Latest News Latest News

The 2024 Newcomb Cleveland Prize celebrates cross-cultural research between western and Indigenous scientists

The award has been given to an interdisciplinary research team with the participation of scientists from the Doñana Biological Station – CSIC
The study looked into the evolutionary...

Enhacing pollinator conservation through landscape heterogeneity

Having 20% of semi-natural habitats is key for ensuring healthy pollinator populations in Europe. OBServ projectaimed to leverage pollinators and the ecosystem services they provide as a key model...

El Museo Casa de la Ciencia de Sevilla estrena hoy dos nuevas exposiciones sobre biodiversidad y plásticos

‘Plastisfera: vida y muerte en el antropoceno»’ abre los ojos a un grave problema ambiental: los 430 millones de toneladas de plástico que se producen al año en todo el mundo.

New study shows that seagulls transport hundreds of kilos of plastic from landfills into natural reserves

Researchers from the Doñana Biological Station (EBD-CSIC) have developed a plastic deposition model based on the diet and movement of gulls monitored by GPS telemetry, while feeding in landfills in...

Scientific evidence is undeniable: aquifer exploitation is causing serious impacts on the most iconic national park in Spain

A scientific team from the Doñana Biological Station and the Geological and Mining Institute, institutes of the Spanish National Research Council, has reviewed more than 70 studies and demonstrates...

Asset Publisher Asset Publisher

Back

Are fisheries affecting seabird juvenile survival during the first days at sea?

Are fisheries affecting seabird juvenile survival during the first days at sea?

The study of juvenile migration behaviour of seabird species has been limited so far by the inability to track their movements during long time periods. Foraging and flying skills of young individuals are assumed to be inferior to those of adults, making them more vulnerable during long-distance migrations. In addition to natural oceanographic effects and intrinsic conditions, incidental seabird harvest by human fisheries is one of the main causes of worldwide seabird population declines, and it has been hypothesized that juveniles are particularly vulnerable to bycatch during their first weeks at sea after leaving the nest. Solar-powered satellite tags were used to track the at-sea movements of adults and juveniles of Scopoli's shearwater Calonectris diomedea after the autumn departure from their breeding colony in Chafarinas Islands (southwestern Mediterranean Sea). Eighty per cent of juvenile tags stopped transmitting during the first week at sea, within 50 km of their natal colony, in an area with one of the highest concentrations of fishing activities in the Mediterranean Sea. All adult birds tagged and only 20% of juveniles migrated into the Atlantic and southwards along the coast of West Africa. The two age groups showed different habitat preferences, with juveniles travelling farther from the coast, in windier and less productive waters than adults. Results show that Scopoli's shearwater juveniles are particularly vulnerable to mortality events, and fisheries, along with differential age-related behaviour skills between adults and juveniles, are likely causes of this mortality. Overall, the study highlights the importance of conducting tracking studies during the first stages of juvenile migration. informacion[at]ebd.csic.es: Afán et al (2019) Maiden voyage into death: are fisheries affecting seabird juvenile survival during the first days at sea? Roy Soc Open Sci https://doi.org/10.6084/m9.figshare.c.4365833.v1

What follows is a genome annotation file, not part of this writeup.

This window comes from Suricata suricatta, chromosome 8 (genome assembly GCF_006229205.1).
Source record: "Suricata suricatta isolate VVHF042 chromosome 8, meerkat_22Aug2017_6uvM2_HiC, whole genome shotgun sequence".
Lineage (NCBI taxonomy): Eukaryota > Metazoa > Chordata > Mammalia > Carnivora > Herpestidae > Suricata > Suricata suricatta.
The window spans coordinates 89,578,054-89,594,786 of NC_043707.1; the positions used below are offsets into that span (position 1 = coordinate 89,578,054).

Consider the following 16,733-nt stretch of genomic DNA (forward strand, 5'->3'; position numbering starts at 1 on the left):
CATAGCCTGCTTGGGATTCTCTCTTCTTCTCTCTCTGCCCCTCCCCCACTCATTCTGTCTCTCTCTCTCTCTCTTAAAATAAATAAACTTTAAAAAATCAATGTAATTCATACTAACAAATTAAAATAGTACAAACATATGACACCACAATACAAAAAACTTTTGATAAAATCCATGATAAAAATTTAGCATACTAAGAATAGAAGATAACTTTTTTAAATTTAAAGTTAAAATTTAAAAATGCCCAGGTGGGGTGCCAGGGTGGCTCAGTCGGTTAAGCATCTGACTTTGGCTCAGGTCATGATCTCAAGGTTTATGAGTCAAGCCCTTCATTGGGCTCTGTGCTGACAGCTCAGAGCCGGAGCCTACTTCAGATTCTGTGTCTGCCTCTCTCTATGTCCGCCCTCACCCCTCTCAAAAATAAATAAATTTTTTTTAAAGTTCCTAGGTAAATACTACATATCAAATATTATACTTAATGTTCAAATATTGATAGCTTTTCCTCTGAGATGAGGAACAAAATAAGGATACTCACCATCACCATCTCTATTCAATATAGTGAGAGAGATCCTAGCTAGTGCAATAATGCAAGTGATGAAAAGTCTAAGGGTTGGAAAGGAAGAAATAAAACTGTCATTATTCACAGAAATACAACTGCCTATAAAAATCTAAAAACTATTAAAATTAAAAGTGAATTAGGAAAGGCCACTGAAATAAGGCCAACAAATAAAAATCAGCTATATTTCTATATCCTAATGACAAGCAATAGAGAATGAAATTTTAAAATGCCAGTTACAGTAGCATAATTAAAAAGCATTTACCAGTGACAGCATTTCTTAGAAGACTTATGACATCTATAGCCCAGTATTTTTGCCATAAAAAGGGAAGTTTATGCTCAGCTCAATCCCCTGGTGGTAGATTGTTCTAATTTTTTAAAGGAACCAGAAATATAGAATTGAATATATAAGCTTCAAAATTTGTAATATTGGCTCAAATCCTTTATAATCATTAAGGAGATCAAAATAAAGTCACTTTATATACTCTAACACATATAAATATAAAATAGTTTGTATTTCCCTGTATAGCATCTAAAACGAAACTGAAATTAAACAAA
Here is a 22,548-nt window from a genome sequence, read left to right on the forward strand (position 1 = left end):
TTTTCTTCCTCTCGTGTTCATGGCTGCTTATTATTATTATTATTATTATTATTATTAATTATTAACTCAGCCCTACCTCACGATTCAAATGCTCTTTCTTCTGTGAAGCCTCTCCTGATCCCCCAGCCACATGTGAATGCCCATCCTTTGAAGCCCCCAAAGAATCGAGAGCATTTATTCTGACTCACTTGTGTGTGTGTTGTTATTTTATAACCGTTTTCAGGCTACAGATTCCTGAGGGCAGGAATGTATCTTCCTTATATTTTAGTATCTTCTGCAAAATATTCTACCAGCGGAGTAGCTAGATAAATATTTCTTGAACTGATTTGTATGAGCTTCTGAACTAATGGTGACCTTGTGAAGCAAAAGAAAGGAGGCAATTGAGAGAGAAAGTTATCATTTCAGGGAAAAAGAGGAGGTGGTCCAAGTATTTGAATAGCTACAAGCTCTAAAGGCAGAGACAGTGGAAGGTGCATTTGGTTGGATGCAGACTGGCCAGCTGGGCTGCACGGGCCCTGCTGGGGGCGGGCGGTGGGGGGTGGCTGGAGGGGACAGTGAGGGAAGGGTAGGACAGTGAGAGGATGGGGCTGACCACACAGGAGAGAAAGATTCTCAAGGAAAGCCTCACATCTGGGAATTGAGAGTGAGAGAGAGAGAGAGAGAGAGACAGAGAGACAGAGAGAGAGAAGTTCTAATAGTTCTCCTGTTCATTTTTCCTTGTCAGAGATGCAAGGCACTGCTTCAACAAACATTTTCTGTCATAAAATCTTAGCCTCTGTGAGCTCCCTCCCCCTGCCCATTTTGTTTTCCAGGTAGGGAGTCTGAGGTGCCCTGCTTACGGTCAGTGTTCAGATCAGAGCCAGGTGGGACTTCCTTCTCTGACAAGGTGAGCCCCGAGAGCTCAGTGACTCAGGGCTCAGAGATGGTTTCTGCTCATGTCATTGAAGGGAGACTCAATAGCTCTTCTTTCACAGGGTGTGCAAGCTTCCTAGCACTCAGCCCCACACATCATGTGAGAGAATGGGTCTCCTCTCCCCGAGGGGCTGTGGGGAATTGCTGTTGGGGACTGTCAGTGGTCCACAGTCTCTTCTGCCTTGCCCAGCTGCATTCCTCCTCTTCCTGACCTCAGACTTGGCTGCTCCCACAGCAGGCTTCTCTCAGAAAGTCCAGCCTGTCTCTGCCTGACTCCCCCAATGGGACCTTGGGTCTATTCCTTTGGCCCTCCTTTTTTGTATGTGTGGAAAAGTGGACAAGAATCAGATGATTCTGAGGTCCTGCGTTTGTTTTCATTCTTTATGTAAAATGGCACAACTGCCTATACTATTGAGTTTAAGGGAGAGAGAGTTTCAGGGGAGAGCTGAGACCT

https://royalsocietypublishing.org/doi/10.1098/rsos.181151